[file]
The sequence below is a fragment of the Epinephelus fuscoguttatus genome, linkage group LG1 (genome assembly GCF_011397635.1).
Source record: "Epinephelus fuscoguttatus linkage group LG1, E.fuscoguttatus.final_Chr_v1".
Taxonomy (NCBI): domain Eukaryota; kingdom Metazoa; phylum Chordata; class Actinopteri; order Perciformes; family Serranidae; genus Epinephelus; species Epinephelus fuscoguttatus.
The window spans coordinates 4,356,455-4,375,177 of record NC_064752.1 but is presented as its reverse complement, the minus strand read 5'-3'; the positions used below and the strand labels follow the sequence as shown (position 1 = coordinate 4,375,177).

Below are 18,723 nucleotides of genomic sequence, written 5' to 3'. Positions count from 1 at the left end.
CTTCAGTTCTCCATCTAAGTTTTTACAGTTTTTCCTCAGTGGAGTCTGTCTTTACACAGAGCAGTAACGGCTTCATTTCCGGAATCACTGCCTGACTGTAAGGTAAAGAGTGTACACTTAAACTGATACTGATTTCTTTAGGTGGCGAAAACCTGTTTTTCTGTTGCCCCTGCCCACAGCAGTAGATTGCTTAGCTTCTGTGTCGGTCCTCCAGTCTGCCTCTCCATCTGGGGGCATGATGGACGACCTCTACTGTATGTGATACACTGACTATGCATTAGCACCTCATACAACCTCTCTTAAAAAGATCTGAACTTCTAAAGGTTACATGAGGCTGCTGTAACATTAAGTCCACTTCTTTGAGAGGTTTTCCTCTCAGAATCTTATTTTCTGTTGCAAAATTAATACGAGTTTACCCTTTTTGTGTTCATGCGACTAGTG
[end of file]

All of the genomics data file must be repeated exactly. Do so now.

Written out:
The sequence below is a fragment of the Epinephelus fuscoguttatus genome, linkage group LG1 (genome assembly GCF_011397635.1).
Source record: "Epinephelus fuscoguttatus linkage group LG1, E.fuscoguttatus.final_Chr_v1".
Taxonomy (NCBI): domain Eukaryota; kingdom Metazoa; phylum Chordata; class Actinopteri; order Perciformes; family Serranidae; genus Epinephelus; species Epinephelus fuscoguttatus.
The window spans coordinates 4,356,455-4,375,177 of record NC_064752.1 but is presented as its reverse complement, the minus strand read 5'-3'; the positions used below and the strand labels follow the sequence as shown (position 1 = coordinate 4,375,177).

Below are 18,723 nucleotides of genomic sequence, written 5' to 3'. Positions count from 1 at the left end.
CTTCAGTTCTCCATCTAAGTTTTTACAGTTTTTCCTCAGTGGAGTCTGTCTTTACACAGAGCAGTAACGGCTTCATTTCCGGAATCACTGCCTGACTGTAAGGTAAAGAGTGTACACTTAAACTGATACTGATTTCTTTAGGTGGCGAAAACCTGTTTTTCTGTTGCCCCTGCCCACAGCAGTAGATTGCTTAGCTTCTGTGTCGGTCCTCCAGTCTGCCTCTCCATCTGGGGGCATGATGGACGACCTCTACTGTATGTGATACACTGACTATGCATTAGCACCTCATACAACCTCTCTTAAAAAGATCTGAACTTCTAAAGGTTACATGAGGCTGCTGTAACATTAAGTCCACTTCTTTGAGAGGTTTTCCTCTCAGAATCTTATTTTCTGTTGCAAAATTAATACGAGTTTACCCTTTTTGTGTTCATGCGACTAGTG